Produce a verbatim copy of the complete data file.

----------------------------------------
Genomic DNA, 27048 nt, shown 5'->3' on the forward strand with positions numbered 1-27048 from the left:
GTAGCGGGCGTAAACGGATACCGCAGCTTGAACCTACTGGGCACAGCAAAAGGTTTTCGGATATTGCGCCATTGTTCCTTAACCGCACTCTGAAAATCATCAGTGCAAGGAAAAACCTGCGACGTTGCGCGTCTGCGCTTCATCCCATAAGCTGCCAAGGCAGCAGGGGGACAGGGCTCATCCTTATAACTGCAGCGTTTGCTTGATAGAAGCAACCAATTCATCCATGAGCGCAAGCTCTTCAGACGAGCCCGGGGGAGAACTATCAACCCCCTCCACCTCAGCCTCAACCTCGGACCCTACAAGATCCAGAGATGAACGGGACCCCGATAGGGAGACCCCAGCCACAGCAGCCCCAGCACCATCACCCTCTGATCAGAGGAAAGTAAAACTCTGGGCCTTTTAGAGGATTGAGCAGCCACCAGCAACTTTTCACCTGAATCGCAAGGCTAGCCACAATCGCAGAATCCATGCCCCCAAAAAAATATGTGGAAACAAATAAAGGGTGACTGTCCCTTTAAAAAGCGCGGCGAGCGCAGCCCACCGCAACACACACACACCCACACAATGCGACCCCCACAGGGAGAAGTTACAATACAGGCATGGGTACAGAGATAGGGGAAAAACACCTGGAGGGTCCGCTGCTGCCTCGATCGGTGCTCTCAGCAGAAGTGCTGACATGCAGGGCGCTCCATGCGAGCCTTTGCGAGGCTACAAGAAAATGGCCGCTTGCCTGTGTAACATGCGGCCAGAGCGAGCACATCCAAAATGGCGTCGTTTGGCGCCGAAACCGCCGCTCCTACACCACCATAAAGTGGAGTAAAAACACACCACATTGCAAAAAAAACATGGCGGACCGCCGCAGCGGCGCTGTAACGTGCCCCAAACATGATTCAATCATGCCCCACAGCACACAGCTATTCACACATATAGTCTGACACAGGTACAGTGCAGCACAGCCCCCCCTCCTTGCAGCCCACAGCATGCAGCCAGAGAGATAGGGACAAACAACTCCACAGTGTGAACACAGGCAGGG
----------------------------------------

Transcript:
Genomic DNA, 27048 nt, shown 5'->3' on the forward strand with positions numbered 1-27048 from the left:
GTAGCGGGCGTAAACGGATACCGCAGCTTGAACCTACTGGGCACAGCAAAAGGTTTTCGGATATTGCGCCATTGTTCCTTAACCGCACTCTGAAAATCATCAGTGCAAGGAAAAACCTGCGACGTTGCGCGTCTGCGCTTCATCCCATAAGCTGCCAAGGCAGCAGGGGGACAGGGCTCATCCTTATAACTGCAGCGTTTGCTTGATAGAAGCAACCAATTCATCCATGAGCGCAAGCTCTTCAGACGAGCCCGGGGGAGAACTATCAACCCCCTCCACCTCAGCCTCAACCTCGGACCCTACAAGATCCAGAGATGAACGGGACCCCGATAGGGAGACCCCAGCCACAGCAGCCCCAGCACCATCACCCTCTGATCAGAGGAAAGTAAAACTCTGGGCCTTTTAGAGGATTGAGCAGCCACCAGCAACTTTTCACCTGAATCGCAAGGCTAGCCACAATCGCAGAATCCATGCCCCCAAAAAAATATGTGGAAACAAATAAAGGGTGACTGTCCCTTTAAAAAGCGCGGCGAGCGCAGCCCACCGCAACACACACACACCCACACAATGCGACCCCCACAGGGAGAAGTTACAATACAGGCATGGGTACAGAGATAGGGGAAAAACACCTGGAGGGTCCGCTGCTGCCTCGATCGGTGCTCTCAGCAGAAGTGCTGACATGCAGGGCGCTCCATGCGAGCCTTTGCGAGGCTACAAGAAAATGGCCGCTTGCCTGTGTAACATGCGGCCAGAGCGAGCACATCCAAAATGGCGTCGTTTGGCGCCGAAACCGCCGCTCCTACACCACCATAAAGTGGAGTAAAAACACACCACATTGCAAAAAAAACATGGCGGACCGCCGCAGCGGCGCTGTAACGTGCCCCAAACATGATTCAATCATGCCCCACAGCACACAGCTATTCACACATATAGTCTGACACAGGTACAGTGCAGCACAGCCCCCCCTCCTTGCAGCCCACAGCATGCAGCCAGAGAGATAGGGACAAACAACTCCACAGTGTGAACACAGGCAGGG